The Brunswick Centre, London
On a pleasant spring day you can sit outside in the high street of the Brunswick Centre and enjoy food from the farmer’s market, peruse the shops and pick up a coffee to enjoy by the fountain. Its bustling shops and highly sought after flats have become a residential hub in Bloomsbury. The Brunswick Centre is what everyone dreams of when they imagine saving Robin Hood Gardens or Birmingham Central Library.
It was refurbished between 2000 and 2006 and when you look at what was done it really wasn’t anything radical or unfamiliar. The concrete structure was repaired, the empty and neglected ‘high street’ was transformed and the flats were gradually renovated. Importantly the bare concrete was painted white and all of a sudden the hated mega-block became the community the architect intended.
Looking at photos from before the work was done (here) it’s clear to see why there were calls for its demolition. It looks just like every other Brutalist building to have been demolished in the last decade and a half, it looks desolate and alien but look now (here). It fulfils the architect’s ideas of creating a community and that goes to prove a point. Why should we demolish buildings we perceive as failing and replace them with our own flawed ideas of architecutre? Why don’t we combine hindsight with the vision of modernist architects to create something like The Brunswick Centre?
One of the most striking and simple renovations that took place was the painting of the bare concrete. To say this was pragmatic would be untrue, it was the architect, Patrick Hodgkinson’s, original intentions to paint the building;
It was only after I left in 1970 that they decided not to paint it. I thought, ‘That’s damned stupid.’ I knew that that concrete, which was very cheap, would never stay fair-faced. And of course, after a few years it started getting filthy.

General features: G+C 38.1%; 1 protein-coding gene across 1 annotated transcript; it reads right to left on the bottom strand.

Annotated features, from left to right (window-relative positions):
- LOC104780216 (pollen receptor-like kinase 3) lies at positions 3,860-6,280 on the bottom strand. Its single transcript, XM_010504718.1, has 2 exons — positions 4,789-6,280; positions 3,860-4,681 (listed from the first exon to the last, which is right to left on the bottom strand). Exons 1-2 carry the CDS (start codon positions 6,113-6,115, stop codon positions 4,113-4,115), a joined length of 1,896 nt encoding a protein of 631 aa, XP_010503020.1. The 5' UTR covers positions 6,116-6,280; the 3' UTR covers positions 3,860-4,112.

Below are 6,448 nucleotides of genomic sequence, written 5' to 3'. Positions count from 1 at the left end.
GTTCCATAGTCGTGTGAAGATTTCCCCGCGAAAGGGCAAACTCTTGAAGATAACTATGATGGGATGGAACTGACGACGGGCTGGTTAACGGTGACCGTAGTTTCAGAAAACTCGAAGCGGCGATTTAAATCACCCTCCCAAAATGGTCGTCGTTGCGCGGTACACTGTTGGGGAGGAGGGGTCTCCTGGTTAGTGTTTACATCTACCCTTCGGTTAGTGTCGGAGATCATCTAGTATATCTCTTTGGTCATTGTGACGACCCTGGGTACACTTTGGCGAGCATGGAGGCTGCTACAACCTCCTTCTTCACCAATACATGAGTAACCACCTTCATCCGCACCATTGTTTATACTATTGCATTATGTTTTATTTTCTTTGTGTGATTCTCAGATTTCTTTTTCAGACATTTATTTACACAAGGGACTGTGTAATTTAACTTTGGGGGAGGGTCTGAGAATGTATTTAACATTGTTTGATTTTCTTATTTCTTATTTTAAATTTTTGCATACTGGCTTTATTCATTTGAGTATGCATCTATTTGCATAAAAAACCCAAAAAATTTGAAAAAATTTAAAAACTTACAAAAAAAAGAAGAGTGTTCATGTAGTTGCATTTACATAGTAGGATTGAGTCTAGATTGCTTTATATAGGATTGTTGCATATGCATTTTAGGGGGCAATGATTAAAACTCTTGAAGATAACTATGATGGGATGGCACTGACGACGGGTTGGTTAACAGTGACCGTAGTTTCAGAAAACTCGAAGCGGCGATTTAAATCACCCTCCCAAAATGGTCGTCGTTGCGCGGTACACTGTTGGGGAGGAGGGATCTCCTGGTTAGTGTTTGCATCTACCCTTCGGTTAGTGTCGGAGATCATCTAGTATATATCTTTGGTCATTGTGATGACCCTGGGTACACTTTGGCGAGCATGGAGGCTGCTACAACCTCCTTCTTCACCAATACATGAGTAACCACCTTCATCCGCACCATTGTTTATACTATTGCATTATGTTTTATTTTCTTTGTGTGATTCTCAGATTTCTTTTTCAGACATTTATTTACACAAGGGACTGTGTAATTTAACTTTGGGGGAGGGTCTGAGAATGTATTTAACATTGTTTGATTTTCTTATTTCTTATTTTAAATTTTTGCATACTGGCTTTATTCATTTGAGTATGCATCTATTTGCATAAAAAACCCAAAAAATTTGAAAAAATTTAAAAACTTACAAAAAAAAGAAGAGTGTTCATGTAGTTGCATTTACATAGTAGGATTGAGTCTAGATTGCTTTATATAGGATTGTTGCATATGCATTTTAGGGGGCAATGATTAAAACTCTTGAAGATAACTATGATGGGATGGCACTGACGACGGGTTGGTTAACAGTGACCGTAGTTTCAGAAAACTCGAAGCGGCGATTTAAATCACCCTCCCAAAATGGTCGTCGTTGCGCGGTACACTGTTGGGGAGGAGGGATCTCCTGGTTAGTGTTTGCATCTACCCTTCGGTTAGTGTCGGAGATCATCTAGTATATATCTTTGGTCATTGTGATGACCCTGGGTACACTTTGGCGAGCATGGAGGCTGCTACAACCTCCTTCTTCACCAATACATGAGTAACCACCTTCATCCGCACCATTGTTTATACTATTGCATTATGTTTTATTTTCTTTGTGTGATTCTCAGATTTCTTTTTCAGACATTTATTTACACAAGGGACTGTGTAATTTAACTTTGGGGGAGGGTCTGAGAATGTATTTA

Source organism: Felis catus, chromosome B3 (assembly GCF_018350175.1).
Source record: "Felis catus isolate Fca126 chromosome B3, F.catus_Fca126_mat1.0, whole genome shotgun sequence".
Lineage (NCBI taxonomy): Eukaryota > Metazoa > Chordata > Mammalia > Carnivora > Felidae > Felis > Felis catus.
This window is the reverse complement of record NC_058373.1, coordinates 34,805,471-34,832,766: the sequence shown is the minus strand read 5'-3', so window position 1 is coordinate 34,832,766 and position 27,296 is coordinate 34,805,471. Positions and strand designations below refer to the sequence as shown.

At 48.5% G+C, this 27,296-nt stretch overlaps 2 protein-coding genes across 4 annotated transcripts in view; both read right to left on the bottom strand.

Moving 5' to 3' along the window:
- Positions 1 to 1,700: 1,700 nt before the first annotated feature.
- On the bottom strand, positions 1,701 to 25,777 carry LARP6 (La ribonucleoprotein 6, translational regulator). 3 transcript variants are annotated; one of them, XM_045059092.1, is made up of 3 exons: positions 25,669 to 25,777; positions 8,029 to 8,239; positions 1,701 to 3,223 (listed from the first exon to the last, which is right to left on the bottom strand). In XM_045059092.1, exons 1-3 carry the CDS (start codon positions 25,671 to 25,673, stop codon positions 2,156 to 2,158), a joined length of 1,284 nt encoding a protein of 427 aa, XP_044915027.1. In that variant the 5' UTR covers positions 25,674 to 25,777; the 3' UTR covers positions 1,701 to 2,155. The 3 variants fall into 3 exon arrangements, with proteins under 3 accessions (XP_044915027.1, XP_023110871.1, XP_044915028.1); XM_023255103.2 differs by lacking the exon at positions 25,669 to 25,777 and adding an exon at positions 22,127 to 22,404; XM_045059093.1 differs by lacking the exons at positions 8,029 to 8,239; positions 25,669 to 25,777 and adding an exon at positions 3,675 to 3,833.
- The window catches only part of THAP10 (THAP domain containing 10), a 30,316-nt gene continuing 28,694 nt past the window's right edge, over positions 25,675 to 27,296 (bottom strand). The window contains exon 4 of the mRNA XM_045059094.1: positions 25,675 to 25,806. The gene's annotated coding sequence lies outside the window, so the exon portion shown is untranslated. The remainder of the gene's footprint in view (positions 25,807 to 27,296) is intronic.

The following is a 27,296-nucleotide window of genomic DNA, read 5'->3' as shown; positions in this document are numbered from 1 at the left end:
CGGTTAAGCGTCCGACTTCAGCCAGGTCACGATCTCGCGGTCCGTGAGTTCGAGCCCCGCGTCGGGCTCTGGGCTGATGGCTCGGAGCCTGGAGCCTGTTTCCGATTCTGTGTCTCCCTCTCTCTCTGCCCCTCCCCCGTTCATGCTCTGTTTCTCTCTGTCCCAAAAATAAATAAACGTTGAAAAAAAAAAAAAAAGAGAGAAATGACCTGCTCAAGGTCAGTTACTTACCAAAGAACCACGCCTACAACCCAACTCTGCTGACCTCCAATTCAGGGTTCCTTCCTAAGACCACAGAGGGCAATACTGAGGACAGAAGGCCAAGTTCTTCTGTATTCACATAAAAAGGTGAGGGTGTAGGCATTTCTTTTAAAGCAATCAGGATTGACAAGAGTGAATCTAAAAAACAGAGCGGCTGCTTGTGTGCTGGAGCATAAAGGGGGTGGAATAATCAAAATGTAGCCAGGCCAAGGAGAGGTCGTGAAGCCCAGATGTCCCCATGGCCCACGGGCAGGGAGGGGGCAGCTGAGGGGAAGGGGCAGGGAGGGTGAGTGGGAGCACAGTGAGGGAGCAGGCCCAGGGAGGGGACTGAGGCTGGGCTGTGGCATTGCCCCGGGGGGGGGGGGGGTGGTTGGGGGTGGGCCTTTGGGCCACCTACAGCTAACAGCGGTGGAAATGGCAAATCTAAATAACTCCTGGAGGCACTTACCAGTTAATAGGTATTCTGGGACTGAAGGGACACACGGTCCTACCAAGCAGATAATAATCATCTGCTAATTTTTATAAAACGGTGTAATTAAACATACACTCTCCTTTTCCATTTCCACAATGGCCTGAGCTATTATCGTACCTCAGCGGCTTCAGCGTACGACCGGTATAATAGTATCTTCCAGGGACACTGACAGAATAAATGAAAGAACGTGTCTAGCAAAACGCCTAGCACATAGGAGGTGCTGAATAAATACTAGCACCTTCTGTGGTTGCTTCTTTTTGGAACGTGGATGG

There has never been a period in time since the 60s where anyone’s made an effort to renovate these buildings (perhaps until now). Councils and planners imposed a kind of architectural apartheid on the buildings, leaving the concrete to degrade and making no attempts to breathe life into them with even the simplest of renovations. They often allowed residents and shop-owners to suffer for years in sub-standard conditions because if they repaired these structures people would begin to question whether it mightn’t just be cheaper and better to keep what was already there.
Robin Hood Gardens is ugly and decrepit but so were The Brunswick Centre and The Bullring and the Park Hill Estate. Look what they want to replace Robin Hood Gardens with (here), how is this any better than what’s there now? All they’ve done is take “streets in the sky” and make them vertical. If this monstrosity of tiny rooms and tiny windows isn’t demolished in forty years time then I’ll eat my words but for now I’m going to say that our current architectural fetish for PVC windows and poor-quality cladding is no better than the 60s obsession with utopian communities and poor-quality concrete.
We don’t need bulldozers and the heartless architecture of today we need a can of paint, a few Cypress trees and a branch of Waitrose.
Long live the Brunswick!